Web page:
People could be forced to stump up as much as £20,000 when they retire in order to help fund the social care and support system in the UK.
The state currently only provides free social care to people on low incomes, with anyone with assets (such as property or savings) of £23,500 or more expected to fund their own care.
However, new plans to reform the system, put forward in a White Paper published today (14 July), suggest that the current means-tested system should be scrapped with “affordable” care provided to everyone.
The government has suggested three ways that the current system could be reformed. The first option is for the state to provide a certain level of care - for example, a quarter or a third - to everyone, with most individuals expected to pay the rest out of their own pockets.
The second is the introduction of insurance that would cover this additional cost – people could pay in instalments or as a lump sum, or this cost could even be deferred until after death. The government estimates this would cost people around £20,000 to £25,000, compared with the current average cost of care of £30,000.
Finally, the government might require people to pay up to £20,000 on their retirement in return for free social care. This would still be means-tested; people on low incomes would be exempt from making this payment, and the size of people’s contribution would be set according to their savings and other assets.
The government says care in the UK needs to be affordable, but points out that this doesn’t mean free. Its research shows that more than half of people think that care will be free, whereas in reality this cost can be very high. A 65-year-old can expect to need care costing on average £30,000 during retirement, for example.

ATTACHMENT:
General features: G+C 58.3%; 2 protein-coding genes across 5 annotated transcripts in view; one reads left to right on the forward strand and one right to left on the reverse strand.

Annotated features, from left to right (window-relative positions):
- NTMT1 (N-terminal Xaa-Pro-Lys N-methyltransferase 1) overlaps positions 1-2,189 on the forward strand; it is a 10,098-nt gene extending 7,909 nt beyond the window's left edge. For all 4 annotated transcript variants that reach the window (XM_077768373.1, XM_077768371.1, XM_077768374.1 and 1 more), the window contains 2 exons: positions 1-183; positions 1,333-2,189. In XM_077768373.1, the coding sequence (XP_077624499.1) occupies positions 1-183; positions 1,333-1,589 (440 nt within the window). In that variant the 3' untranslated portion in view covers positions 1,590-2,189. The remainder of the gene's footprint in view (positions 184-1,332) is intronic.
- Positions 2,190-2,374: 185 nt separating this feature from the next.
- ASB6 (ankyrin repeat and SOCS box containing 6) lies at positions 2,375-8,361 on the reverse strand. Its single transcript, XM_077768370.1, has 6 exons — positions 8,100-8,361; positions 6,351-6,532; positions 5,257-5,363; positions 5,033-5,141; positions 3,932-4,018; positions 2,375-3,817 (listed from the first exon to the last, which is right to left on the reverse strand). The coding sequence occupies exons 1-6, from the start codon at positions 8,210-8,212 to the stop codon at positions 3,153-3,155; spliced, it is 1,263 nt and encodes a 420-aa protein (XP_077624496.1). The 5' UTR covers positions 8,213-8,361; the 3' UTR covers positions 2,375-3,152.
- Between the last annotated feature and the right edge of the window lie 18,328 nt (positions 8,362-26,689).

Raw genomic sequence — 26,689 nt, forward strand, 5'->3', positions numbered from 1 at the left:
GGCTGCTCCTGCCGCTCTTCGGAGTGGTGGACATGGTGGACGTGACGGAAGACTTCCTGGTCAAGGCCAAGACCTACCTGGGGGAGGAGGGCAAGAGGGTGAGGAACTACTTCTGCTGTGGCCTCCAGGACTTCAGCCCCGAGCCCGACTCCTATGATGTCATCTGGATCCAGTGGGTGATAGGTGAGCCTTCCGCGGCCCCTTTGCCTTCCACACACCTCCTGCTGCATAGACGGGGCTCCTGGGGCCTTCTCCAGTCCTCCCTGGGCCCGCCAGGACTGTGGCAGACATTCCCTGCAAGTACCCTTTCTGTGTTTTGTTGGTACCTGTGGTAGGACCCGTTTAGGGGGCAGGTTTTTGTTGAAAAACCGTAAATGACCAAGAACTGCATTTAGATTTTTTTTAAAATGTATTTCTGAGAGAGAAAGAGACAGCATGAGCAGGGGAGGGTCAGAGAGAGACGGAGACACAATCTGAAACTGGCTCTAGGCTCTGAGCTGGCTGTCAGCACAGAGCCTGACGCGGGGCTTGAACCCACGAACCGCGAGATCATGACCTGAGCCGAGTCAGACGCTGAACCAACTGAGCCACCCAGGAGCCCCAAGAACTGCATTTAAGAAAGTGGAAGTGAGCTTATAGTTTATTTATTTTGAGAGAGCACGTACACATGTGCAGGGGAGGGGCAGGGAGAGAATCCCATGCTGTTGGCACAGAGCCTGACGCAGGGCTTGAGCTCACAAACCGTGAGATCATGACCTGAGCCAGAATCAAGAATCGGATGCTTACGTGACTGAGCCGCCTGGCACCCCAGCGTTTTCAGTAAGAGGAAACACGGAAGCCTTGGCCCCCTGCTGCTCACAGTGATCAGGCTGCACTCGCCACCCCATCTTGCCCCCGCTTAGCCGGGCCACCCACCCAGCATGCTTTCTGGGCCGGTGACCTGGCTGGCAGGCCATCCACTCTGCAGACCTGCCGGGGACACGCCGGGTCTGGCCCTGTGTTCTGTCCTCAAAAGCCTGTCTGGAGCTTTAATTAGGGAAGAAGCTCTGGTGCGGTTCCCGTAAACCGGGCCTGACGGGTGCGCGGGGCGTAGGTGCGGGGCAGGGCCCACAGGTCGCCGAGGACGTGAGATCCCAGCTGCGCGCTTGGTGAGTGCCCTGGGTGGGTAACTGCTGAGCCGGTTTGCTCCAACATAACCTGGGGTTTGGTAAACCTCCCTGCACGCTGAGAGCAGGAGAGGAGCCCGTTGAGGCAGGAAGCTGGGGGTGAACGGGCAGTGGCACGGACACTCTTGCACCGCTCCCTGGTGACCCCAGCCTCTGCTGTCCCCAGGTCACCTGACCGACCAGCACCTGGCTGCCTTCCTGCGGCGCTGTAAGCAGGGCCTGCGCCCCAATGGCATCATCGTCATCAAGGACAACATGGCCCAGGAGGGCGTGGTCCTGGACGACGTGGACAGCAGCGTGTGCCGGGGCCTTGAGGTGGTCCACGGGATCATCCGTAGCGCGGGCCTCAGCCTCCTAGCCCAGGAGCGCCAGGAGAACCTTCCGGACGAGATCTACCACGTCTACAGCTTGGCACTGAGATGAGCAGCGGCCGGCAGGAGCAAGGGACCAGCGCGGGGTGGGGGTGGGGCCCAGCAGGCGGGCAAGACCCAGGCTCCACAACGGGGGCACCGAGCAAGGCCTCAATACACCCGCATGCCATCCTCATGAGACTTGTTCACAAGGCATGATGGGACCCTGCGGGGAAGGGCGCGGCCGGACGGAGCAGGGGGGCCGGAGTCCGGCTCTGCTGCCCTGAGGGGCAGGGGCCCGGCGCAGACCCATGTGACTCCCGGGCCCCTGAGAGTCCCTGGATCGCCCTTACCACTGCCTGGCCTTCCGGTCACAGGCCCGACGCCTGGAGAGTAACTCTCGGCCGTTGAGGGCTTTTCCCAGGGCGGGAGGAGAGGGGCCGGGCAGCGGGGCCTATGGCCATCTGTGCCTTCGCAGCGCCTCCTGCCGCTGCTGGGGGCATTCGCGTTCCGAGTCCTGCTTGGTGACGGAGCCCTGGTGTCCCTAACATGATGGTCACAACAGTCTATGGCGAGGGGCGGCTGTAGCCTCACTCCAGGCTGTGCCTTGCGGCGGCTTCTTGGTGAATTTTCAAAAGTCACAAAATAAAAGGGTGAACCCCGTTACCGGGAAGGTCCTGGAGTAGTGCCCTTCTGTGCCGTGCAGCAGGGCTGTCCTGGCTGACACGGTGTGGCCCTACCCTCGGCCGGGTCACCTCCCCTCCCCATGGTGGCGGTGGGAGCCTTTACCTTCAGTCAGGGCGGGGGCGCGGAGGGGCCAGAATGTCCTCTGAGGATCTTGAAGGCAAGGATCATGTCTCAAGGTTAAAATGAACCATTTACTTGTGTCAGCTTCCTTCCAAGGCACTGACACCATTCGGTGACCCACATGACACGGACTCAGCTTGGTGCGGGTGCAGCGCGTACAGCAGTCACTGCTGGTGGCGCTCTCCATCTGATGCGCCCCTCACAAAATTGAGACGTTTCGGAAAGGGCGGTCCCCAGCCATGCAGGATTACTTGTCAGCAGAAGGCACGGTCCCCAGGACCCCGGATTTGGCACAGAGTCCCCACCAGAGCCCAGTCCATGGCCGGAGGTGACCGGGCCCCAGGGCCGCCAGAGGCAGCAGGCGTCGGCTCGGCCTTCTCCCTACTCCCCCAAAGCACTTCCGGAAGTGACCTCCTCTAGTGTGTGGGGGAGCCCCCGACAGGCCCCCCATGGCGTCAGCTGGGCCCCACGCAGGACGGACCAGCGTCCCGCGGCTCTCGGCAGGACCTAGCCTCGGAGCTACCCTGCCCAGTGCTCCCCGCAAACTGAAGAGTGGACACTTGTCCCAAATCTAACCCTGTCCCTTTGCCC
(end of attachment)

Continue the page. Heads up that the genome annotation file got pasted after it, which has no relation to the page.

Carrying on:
Accidents, long-term illness, disability and the effects of growing older are among the main reasons why people might need to depend on the care system. Two in three women and one in two men will develop high-care needs during their retirement, according to the government.
It is likely to take around five year before these proposals are turned into legislation.
A system whereby everybody would be responsible for paying for their own basic care and support when they needed it has already been ruled out, as have higher taxes.
The proposals have caused outrage among pensioner groups. “Care in the UK is in crisis,” say Dot Gibson, general secretary of the National Pensioners Convention. “Suggestions that people should pay lump sums or take out private health insurance just won’t tackle the inequalities in the system.”
However, Stephen Haddrill, director general of the Association of British Insurers, says: "Care homes are expensive, with most elderly people paying for care from their life savings or having to sell their own home.
"The current funding situation is not sustainable, and given that the government has made clear that no extra money is available, the private sector has an essential part to play in meeting the growing need for care.”